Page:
There isn’t a more foolish thing to bet on in American sports than the Heisman Trophy (okay, maybe Little League baseball). The odds are almost always complete crap, and the winner almost always comes out of nowhere. seven of the last nine Heisman winners were not among the top 10 favorites to win the award in the preseason; only Marcus Mariota and Derrick Henry were considered “contenders” entering their Heisman seasons.
Saquon Barkley entered 2017 among the short list of favorites; and his star has only burned brighter throughout the first month of the season. In five games, Barkley has accounted for 1218 all-purpose yards while leading Penn State to a perfect 5-0 record. His jaw-dropping runs in prime time at Iowa reminded us of the best running backs we’ve ever seen in college football. He genuinely looked like Reggie Bush juking and hurdling his way through the Hawkeyes’ defense.
One week later, he took the opening kickoff back for a touchdown against Indiana (below), and also threw a touchdown pass to add to his legend.
With one month down and two to go, Barkley is the Heisman favorite (according to Bovada) with +125 odds to win, and that’s insane.
There have been three running backs who have won the Heisman since 1999: Reggie Bush, Mark Ingram and Derrick Henry. All three of them have one very important thing in common: they all played in the national championship game. It is criminally difficult for running backs to hang around the chase for the Heisman all season long. Their best chance is to play for a team that wins all of its games AND plays in massive, season-defining games late in the season.
Bush’s final two regular season games in 2005 came against top-20 teams in Fresno State and UCLA. Bush ran for 294 and 260 yards in those games, respectively.
Ingram played in two colossal games during the final month of the 2009 season, against LSU and Florida, where he rushed for 257 yards and three touchdowns combined (not to mention 2009 was one of the weakest Heisman fields of all-time).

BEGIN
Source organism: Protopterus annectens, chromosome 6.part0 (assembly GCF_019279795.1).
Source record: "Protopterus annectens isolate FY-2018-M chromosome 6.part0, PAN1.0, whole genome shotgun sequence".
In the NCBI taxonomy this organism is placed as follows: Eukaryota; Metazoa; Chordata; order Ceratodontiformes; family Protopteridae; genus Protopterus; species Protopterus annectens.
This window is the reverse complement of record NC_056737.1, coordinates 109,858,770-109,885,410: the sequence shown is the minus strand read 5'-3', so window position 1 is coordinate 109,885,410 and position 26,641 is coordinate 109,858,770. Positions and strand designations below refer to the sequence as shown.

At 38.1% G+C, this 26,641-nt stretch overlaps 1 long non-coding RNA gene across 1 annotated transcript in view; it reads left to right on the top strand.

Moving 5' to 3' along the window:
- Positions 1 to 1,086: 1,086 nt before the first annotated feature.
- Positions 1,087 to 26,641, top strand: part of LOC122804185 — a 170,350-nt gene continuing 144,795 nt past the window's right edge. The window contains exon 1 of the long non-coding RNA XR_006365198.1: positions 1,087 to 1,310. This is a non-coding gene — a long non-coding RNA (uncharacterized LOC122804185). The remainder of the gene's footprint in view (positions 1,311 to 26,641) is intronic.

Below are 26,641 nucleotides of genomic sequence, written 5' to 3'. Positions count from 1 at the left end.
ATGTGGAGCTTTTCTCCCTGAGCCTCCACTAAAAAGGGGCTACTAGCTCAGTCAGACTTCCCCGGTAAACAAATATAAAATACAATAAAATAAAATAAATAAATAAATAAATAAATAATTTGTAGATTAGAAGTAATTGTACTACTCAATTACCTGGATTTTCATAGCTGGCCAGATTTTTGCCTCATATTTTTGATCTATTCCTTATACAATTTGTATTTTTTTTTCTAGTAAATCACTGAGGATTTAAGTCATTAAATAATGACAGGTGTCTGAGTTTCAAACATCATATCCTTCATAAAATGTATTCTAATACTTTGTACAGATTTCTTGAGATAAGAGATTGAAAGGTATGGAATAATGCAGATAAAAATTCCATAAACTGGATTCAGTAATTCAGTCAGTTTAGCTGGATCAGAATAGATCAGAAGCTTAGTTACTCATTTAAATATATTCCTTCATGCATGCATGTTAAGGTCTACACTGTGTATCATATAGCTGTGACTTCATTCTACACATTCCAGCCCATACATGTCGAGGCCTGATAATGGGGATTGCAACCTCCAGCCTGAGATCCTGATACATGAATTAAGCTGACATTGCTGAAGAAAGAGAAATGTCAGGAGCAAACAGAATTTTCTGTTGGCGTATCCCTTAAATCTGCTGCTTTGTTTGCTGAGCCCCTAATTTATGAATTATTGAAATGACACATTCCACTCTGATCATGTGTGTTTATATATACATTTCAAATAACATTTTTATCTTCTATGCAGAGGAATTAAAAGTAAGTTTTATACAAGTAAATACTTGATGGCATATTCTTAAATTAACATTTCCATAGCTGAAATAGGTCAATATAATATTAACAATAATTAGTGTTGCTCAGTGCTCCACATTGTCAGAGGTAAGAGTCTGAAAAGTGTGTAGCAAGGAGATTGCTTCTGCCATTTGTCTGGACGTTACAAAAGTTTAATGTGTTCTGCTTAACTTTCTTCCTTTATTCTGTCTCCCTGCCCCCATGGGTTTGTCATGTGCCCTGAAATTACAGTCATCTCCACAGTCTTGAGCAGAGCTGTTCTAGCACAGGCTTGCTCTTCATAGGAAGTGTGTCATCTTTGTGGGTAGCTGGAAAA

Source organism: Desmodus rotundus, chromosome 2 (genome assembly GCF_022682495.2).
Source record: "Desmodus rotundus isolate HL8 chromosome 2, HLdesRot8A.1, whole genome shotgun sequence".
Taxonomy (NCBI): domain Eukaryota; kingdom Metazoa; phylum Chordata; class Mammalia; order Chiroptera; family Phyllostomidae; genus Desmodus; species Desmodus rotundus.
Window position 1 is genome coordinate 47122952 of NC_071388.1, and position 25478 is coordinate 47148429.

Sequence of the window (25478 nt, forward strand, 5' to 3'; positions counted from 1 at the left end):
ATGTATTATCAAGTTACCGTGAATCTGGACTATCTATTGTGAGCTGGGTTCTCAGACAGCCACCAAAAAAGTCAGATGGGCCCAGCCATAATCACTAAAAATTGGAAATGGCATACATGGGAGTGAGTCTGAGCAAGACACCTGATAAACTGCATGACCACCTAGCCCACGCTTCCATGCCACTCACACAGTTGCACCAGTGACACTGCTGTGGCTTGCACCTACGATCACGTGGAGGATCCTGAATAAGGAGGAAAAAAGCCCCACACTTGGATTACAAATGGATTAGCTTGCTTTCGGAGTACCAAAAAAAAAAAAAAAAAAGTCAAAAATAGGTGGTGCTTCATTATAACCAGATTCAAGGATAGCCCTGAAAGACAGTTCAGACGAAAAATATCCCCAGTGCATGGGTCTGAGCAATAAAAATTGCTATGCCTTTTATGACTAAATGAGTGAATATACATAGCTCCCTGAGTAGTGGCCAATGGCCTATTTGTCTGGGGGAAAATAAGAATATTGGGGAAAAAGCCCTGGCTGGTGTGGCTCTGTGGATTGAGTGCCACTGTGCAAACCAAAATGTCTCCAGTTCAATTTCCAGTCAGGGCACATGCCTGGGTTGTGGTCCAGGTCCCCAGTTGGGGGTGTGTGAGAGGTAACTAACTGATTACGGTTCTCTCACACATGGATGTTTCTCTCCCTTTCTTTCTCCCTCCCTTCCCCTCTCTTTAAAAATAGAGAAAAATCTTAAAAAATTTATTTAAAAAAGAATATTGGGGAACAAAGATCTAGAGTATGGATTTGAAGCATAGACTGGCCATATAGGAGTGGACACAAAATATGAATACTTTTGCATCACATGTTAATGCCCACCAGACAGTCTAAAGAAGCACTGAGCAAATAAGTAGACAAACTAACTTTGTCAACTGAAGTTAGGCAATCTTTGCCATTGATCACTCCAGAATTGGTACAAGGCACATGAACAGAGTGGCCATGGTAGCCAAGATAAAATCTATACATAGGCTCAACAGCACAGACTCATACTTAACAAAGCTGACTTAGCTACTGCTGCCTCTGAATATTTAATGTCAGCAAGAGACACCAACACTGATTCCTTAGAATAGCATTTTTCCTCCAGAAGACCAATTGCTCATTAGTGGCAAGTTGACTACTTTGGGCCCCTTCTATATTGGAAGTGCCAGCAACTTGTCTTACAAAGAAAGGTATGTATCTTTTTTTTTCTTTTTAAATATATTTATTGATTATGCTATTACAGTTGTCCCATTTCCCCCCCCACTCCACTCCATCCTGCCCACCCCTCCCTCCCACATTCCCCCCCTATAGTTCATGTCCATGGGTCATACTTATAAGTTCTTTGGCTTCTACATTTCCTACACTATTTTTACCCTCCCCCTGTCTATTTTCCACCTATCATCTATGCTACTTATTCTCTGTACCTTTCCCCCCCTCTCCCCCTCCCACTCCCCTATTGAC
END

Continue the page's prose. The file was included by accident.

Want to know how many yards Derrick Henry rushed for in his final six FBS games of the 2015 regular season? Here they are: 236, 143, 210, 204, 271, 189. Henry was an unstoppable force on a team that steamrolled its way through the SEC en route to the national title.
If Saquon Barkley wants to win the Heisman Trophy in 2017, he’s going to have to not just beat, but dominate the two best teams on Penn State’s schedule: Michigan and Ohio State. The Nittany Lions welcome the Wolverines into State College in just over two weeks, then travel to Columbus seven days later. Not only will those games decide the Big Ten East race, Barkley’s fate will hang in the balance as well.
Michigan’s defense currently ranks 1st in the entire country against the run, both in yards per game (69.25) and yards per carry (2.2). Ohio State’s run defense is ranked 28th, but the Buckeyes boast at least four future first or second-round draft picks along the defensive line.
I’m not saying Barkley won’t pass both of those tests, but shouldn’t the odds of him shredding (or even just beating) both of those teams be greater than +125?
September Heismans are not a new phenomenon. Geno Smith always comes to mind when we think of the guys who took the world by storm in September only to fade into obscurity by season’s end. To be fair, Lamar Jackson took the race and literally ran away with it after about three weeks in 2016. But let’s not forget a recent cautionary tale in a very similar vein to Barkley: Leonard Fournette.
Fournette had all but won the Heisman after his 228-yard game against Auburn (who turned out to stink), and a 244-yard game at Syracuse.
Doesn’t that sort of remind you of Barkley carving up a decent-at-best Iowa team, then blowing up another marginal bowl team in Indiana?
Fournette was the talk of college football after one month in 2015, so much so that people wondered if he should flat-out quit college football because he belonged in the NFL. Lo and behold, Fournette’s first two games of November didn’t go quite so well when he faced much tougher defenses. He ran fo 31 yards against Alabama, and 91 against Arkansas in back-to-back weeks.
Fournette wasn’t even a finalist for the Heisman that year.
Barkley has been outstanding so far. He’s all but locked up his place as the top running back in next year’s NFL Draft. But his Heisman candidacy right now essentially rests on whipping up on a decent Iowa team on national TV, and a nice Twitter highlight against Indiana (he finished with 56 rushing yards on 20 carries against the Hoosiers, by the way).
At +125 to win the award, it’s burning money to bet on him now. He’ll almost certainly need to run the table to do so. If you really think that’s possible, why not just bet Penn State on the moneyline against Michigan and Ohio State? You’ll get far better value out of that if they win.
There’s a lot of football left to be played this season. Let’s enjoy watching Barkley as much as we can. But stop the Heisman hype until he beats the Big Boys.